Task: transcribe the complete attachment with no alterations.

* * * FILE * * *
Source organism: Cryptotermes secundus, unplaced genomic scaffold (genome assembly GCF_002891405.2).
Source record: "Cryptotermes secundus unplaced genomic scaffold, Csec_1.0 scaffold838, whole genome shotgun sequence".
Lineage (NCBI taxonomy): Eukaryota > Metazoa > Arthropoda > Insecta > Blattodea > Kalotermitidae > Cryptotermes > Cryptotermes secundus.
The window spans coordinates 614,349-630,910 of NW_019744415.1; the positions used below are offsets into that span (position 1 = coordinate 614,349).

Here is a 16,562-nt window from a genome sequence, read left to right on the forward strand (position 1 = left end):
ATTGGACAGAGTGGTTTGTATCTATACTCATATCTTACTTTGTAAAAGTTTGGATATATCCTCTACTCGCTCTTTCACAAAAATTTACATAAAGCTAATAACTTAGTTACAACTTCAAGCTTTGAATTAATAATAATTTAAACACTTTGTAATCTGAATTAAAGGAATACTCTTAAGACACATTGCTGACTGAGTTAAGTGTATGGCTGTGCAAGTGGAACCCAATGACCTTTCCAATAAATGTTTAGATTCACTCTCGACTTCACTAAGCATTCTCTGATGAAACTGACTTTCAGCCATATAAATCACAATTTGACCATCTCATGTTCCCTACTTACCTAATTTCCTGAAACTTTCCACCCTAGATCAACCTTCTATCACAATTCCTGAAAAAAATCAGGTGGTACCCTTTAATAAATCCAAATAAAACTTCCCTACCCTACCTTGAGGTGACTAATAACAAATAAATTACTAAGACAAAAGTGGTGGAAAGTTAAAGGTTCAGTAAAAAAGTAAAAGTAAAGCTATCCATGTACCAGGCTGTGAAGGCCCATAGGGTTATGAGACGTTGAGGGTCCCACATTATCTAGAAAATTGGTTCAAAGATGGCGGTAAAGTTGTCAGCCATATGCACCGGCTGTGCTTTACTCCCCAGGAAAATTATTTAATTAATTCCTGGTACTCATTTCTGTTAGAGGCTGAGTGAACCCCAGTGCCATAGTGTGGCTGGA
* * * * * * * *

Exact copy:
Source organism: Cryptotermes secundus, unplaced genomic scaffold (genome assembly GCF_002891405.2).
Source record: "Cryptotermes secundus unplaced genomic scaffold, Csec_1.0 scaffold838, whole genome shotgun sequence".
Lineage (NCBI taxonomy): Eukaryota > Metazoa > Arthropoda > Insecta > Blattodea > Kalotermitidae > Cryptotermes > Cryptotermes secundus.
The window spans coordinates 614,349-630,910 of NW_019744415.1; the positions used below are offsets into that span (position 1 = coordinate 614,349).

Here is a 16,562-nt window from a genome sequence, read left to right on the forward strand (position 1 = left end):
ATTGGACAGAGTGGTTTGTATCTATACTCATATCTTACTTTGTAAAAGTTTGGATATATCCTCTACTCGCTCTTTCACAAAAATTTACATAAAGCTAATAACTTAGTTACAACTTCAAGCTTTGAATTAATAATAATTTAAACACTTTGTAATCTGAATTAAAGGAATACTCTTAAGACACATTGCTGACTGAGTTAAGTGTATGGCTGTGCAAGTGGAACCCAATGACCTTTCCAATAAATGTTTAGATTCACTCTCGACTTCACTAAGCATTCTCTGATGAAACTGACTTTCAGCCATATAAATCACAATTTGACCATCTCATGTTCCCTACTTACCTAATTTCCTGAAACTTTCCACCCTAGATCAACCTTCTATCACAATTCCTGAAAAAAATCAGGTGGTACCCTTTAATAAATCCAAATAAAACTTCCCTACCCTACCTTGAGGTGACTAATAACAAATAAATTACTAAGACAAAAGTGGTGGAAAGTTAAAGGTTCAGTAAAAAAGTAAAAGTAAAGCTATCCATGTACCAGGCTGTGAAGGCCCATAGGGTTATGAGACGTTGAGGGTCCCACATTATCTAGAAAATTGGTTCAAAGATGGCGGTAAAGTTGTCAGCCATATGCACCGGCTGTGCTTTACTCCCCAGGAAAATTATTTAATTAATTCCTGGTACTCATTTCTGTTAGAGGCTGAGTGAACCCCAGTGCCATAGTGTGGCTGGA